The primary focus of this book is the application of tribology to the design and analysis of bearings and related mechanical components. In order to make the book more useful to a wide audience, the authors attempted to maintain a balance between theory and practical application. In the view of this reviewer, they were quite successful in meeting that goal.
The orientation of the book is clear from the amount of space and coverage allocated to different topics in tribology. The first part of the book, which consists of four chapters and about 100 pages, presents an introduction to the field of tribology. The second part, about 275 pages in length, contains eight chapters dealing with fluid film bearings. The final part covers rolling element bearings in three chapters and about 100 pages. Therefore, the title of the book is quite accurate; it focuses on bearing design and lubrication, and it covers that topic well.
In the introductory chapter, there is a broad introduction to tribology and to bearing selection. Lubricants and their physical properties are the topic of chapter 2, with particular emphasis on liquid lubricants and their properties and on means of oil supply. In chapter 3 there is an introduction to solid surfaces and surface roughness, and a summary of contact mechanics. Chapter 4 contains a brief introduction to friction and wear, and a good discussion of the selection of bearing materials.
The largest portion of the book, part II, deals with fluid film lubrication and its application to bearing design and analysis. First there are two chapters in which the principles of viscous flow are presented and the Reynolds equation is developed in a coherent manner. Solutions are given for several simple cases (including a slider bearing pad). Methods for dealing with turbulence and rough surfaces are discussed. There are then five chapters that each focus on one type of fluid film bearing: thrust bearings, journal bearings, squeeze film bearings, hydrostatic (externally pressurized) bearings and gas bearings, and one chapter dealing with unlubricated or partially lubricated sliding bearings. In each chapter there is some discussion of the theoretical background, followed by practically useful methods for design and performance analysis of the bearings. In particular, the design methodology favored by the authors is tabulated data, design charts, and curves. There are many worked examples showing how the methodology is applied and many practical recommendations for use in bearing design. There is discussion of important phenomena such as cavitation and thermal effects, information about various bearing geometries, and some discussion of dynamic behavior.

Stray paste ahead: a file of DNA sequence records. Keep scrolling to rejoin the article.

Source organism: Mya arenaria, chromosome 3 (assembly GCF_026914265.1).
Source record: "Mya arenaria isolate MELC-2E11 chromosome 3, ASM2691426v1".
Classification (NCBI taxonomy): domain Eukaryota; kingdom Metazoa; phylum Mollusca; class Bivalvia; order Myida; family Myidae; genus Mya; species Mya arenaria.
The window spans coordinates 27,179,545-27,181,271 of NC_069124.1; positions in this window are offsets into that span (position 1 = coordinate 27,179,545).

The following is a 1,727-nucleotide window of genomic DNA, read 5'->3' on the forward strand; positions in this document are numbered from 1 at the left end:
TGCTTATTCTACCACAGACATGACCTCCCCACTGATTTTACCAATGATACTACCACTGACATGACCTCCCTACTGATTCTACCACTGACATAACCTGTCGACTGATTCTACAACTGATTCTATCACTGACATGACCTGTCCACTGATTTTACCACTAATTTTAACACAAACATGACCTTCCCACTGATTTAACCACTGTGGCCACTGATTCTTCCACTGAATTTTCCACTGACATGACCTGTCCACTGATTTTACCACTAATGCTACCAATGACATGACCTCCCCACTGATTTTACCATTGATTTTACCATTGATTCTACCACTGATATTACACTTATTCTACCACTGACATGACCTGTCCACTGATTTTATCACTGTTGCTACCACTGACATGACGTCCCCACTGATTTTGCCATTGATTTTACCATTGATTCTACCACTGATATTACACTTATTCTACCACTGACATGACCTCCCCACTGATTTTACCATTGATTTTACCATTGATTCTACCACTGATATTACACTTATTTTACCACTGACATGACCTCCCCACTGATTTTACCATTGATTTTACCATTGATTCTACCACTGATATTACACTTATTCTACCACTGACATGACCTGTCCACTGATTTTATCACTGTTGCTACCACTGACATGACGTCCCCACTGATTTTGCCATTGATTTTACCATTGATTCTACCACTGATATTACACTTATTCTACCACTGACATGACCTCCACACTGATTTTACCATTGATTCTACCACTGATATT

The final part of the book deals with rolling element bearing design and analysis. First the types of rolling element bearings, their geometries, operating principles, and performance limits are described. There is a short discussion of force and stress analysis in ball and roller bearings, and life and load capacity prediction. Recommendations are presented for bearing selection and installation and for lubricant selection. The discussion of elasto-hydrodynamic lubrication is relatively brief.
The entire book contains many worked examples and there are numerous problems at the end of each chapter that could be assigned to students. The book is very suitable either for self-study or for use as a textbook in a course dealing with applied tribology and/or bearing design. It contains a wealth of information that would prove useful in bearing design or performance analysis and includes sufficient theoretical background to provide a firm foundation for the design information. It would also be a good addition to the bookshelf of practicing engineers who deal with the design of machine elements in general and bearing design in particular.